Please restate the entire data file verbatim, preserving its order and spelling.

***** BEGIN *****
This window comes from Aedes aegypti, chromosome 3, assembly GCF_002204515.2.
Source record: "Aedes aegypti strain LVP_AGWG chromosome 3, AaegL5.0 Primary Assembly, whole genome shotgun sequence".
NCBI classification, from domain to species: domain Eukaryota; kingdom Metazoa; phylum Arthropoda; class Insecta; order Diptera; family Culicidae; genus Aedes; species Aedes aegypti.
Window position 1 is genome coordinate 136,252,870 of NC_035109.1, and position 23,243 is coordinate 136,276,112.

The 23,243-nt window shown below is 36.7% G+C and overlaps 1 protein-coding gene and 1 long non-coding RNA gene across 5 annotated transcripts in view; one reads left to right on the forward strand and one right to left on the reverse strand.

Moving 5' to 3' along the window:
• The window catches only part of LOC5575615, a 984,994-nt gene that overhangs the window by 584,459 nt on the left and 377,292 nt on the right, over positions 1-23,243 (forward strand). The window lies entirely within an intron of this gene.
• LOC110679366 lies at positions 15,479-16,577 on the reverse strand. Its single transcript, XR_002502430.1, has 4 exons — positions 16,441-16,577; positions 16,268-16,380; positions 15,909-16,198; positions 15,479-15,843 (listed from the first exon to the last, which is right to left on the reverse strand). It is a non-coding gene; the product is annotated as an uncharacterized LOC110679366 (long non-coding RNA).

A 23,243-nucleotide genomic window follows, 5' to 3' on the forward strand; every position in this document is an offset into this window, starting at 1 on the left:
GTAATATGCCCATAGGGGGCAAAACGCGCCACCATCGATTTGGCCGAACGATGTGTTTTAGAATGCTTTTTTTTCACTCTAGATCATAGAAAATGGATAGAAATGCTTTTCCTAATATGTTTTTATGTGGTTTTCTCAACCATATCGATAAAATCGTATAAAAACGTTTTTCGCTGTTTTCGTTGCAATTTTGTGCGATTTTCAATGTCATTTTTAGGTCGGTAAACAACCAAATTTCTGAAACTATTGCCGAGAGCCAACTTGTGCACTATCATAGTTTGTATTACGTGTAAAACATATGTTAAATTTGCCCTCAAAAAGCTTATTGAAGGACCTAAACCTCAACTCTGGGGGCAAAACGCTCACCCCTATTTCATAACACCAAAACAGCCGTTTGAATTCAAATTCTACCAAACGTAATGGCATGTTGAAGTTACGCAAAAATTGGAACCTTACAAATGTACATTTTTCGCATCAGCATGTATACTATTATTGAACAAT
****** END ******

This window comes from Aedes aegypti, chromosome 3, assembly GCF_002204515.2.
Source record: "Aedes aegypti strain LVP_AGWG chromosome 3, AaegL5.0 Primary Assembly, whole genome shotgun sequence".
NCBI classification, from domain to species: domain Eukaryota; kingdom Metazoa; phylum Arthropoda; class Insecta; order Diptera; family Culicidae; genus Aedes; species Aedes aegypti.
Window position 1 is genome coordinate 136,252,870 of NC_035109.1, and position 23,243 is coordinate 136,276,112.

The 23,243-nt window shown below is 36.7% G+C and overlaps 1 protein-coding gene and 1 long non-coding RNA gene across 5 annotated transcripts in view; one reads left to right on the forward strand and one right to left on the reverse strand.

Moving 5' to 3' along the window:
• The window catches only part of LOC5575615, a 984,994-nt gene that overhangs the window by 584,459 nt on the left and 377,292 nt on the right, over positions 1-23,243 (forward strand). The window lies entirely within an intron of this gene.
• LOC110679366 lies at positions 15,479-16,577 on the reverse strand. Its single transcript, XR_002502430.1, has 4 exons — positions 16,441-16,577; positions 16,268-16,380; positions 15,909-16,198; positions 15,479-15,843 (listed from the first exon to the last, which is right to left on the reverse strand). It is a non-coding gene; the product is annotated as an uncharacterized LOC110679366 (long non-coding RNA).

A 23,243-nucleotide genomic window follows, 5' to 3' on the forward strand; every position in this document is an offset into this window, starting at 1 on the left:
GTAATATGCCCATAGGGGGCAAAACGCGCCACCATCGATTTGGCCGAACGATGTGTTTTAGAATGCTTTTTTTTCACTCTAGATCATAGAAAATGGATAGAAATGCTTTTCCTAATATGTTTTTATGTGGTTTTCTCAACCATATCGATAAAATCGTATAAAAACGTTTTTCGCTGTTTTCGTTGCAATTTTGTGCGATTTTCAATGTCATTTTTAGGTCGGTAAACAACCAAATTTCTGAAACTATTGCCGAGAGCCAACTTGTGCACTATCATAGTTTGTATTACGTGTAAAACATATGTTAAATTTGCCCTCAAAAAGCTTATTGAAGGACCTAAACCTCAACTCTGGGGGCAAAACGCTCACCCCTATTTCATAACACCAAAACAGCCGTTTGAATTCAAATTCTACCAAACGTAATGGCATGTTGAAGTTACGCAAAAATTGGAACCTTACAAATGTACATTTTTCGCATCAGCATGTATACTATTATTGAACAAT